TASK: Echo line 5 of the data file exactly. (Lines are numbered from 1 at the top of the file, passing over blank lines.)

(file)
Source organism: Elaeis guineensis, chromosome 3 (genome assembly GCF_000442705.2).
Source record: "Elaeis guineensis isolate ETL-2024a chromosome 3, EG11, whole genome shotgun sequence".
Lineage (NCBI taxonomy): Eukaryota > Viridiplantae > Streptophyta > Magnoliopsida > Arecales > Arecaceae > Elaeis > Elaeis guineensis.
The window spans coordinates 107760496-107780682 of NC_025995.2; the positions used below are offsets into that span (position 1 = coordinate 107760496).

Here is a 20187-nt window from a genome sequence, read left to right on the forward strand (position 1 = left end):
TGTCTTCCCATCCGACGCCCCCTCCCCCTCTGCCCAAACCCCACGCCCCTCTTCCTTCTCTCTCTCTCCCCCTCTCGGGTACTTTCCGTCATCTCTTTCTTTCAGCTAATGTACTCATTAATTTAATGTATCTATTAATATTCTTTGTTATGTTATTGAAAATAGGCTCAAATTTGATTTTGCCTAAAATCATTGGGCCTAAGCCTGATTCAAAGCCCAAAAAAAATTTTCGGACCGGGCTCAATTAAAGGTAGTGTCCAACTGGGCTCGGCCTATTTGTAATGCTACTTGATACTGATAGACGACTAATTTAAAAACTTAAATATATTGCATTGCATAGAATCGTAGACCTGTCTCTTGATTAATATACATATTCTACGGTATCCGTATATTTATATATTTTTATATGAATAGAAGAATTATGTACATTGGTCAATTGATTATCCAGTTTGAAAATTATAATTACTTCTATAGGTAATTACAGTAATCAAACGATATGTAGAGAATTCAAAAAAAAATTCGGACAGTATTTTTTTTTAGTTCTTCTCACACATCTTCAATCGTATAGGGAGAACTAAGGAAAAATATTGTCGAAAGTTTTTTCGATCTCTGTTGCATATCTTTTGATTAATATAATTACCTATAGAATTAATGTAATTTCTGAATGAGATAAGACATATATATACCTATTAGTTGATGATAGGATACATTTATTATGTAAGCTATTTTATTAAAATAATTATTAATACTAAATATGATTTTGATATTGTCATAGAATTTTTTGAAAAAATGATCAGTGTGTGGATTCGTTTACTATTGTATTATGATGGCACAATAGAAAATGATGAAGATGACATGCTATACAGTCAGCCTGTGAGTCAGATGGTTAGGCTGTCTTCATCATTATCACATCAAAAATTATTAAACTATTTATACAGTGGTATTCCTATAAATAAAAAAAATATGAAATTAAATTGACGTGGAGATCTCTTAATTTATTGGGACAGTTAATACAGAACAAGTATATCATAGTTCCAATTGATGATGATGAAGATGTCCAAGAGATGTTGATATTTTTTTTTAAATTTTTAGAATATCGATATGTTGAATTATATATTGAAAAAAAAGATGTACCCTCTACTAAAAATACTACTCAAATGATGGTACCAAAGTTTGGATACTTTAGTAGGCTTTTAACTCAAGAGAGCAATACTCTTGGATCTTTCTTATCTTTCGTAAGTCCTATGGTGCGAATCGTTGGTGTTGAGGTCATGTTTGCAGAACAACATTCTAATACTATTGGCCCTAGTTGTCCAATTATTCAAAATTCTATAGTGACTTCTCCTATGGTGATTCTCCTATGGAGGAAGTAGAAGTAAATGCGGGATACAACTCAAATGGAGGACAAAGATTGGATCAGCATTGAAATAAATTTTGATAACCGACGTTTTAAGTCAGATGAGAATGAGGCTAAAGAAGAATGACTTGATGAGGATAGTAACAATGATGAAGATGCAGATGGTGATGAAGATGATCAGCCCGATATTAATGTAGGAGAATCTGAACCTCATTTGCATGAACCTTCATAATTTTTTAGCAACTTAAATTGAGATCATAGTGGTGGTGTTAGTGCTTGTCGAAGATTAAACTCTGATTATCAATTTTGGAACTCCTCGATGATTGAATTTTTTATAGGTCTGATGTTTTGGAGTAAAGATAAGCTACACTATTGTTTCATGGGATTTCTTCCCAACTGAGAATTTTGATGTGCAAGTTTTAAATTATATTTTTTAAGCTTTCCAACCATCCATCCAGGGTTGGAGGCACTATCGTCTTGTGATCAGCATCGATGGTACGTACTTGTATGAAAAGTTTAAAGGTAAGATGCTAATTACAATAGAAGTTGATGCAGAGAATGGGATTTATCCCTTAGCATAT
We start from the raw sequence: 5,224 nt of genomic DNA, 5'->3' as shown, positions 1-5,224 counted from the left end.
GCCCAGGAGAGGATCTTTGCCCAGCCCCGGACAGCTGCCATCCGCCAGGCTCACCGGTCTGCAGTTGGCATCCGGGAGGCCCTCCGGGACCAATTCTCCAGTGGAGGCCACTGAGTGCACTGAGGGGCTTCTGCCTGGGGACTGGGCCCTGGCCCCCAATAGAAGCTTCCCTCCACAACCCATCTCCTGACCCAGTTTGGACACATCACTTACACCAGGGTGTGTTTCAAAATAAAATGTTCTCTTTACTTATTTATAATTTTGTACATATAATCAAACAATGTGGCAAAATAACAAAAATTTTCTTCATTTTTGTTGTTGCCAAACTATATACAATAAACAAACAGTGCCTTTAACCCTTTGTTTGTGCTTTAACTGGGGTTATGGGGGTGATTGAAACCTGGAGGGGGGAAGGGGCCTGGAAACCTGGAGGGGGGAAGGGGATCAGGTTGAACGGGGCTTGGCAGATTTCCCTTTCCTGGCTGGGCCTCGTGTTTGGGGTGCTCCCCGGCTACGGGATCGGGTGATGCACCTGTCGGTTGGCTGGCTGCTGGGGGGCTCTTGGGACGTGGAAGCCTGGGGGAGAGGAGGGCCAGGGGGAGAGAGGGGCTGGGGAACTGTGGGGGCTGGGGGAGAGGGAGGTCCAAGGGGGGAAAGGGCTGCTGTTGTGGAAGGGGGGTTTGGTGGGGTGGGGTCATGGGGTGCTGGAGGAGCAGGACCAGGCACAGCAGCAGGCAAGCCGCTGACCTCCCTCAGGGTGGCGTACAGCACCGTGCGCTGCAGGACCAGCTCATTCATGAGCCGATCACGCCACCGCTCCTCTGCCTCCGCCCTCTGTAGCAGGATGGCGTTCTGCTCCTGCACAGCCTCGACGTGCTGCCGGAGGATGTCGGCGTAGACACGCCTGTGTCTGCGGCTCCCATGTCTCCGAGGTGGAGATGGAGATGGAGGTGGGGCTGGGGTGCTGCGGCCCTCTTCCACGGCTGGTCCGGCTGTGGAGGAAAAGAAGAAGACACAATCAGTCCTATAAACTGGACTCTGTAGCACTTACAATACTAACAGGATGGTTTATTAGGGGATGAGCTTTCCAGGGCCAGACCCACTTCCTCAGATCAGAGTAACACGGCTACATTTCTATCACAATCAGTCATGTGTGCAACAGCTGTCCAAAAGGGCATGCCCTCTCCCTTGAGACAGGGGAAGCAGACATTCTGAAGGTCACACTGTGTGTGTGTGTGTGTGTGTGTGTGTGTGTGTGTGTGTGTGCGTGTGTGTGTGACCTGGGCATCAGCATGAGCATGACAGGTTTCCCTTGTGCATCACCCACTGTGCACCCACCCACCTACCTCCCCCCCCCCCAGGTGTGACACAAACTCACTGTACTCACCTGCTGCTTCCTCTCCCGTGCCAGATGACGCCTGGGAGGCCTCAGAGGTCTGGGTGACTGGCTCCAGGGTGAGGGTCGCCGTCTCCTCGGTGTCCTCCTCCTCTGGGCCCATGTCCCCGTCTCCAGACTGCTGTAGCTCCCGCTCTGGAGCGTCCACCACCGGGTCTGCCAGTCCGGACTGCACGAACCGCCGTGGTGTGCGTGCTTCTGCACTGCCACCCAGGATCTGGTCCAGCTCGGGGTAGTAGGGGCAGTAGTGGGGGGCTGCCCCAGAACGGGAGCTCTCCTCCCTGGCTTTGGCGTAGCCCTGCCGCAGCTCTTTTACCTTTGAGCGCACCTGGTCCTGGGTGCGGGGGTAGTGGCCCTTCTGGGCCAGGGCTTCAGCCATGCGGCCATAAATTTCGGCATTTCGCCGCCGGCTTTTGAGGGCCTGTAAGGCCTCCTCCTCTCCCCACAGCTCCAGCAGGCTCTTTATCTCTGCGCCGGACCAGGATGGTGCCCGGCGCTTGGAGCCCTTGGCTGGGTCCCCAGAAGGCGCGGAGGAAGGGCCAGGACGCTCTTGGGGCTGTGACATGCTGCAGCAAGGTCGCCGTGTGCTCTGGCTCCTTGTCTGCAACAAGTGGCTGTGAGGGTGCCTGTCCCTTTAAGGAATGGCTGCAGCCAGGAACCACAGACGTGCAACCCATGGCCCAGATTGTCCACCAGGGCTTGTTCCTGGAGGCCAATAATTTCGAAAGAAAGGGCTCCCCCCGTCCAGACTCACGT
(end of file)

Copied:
Here is a 20187-nt window from a genome sequence, read left to right on the forward strand (position 1 = left end):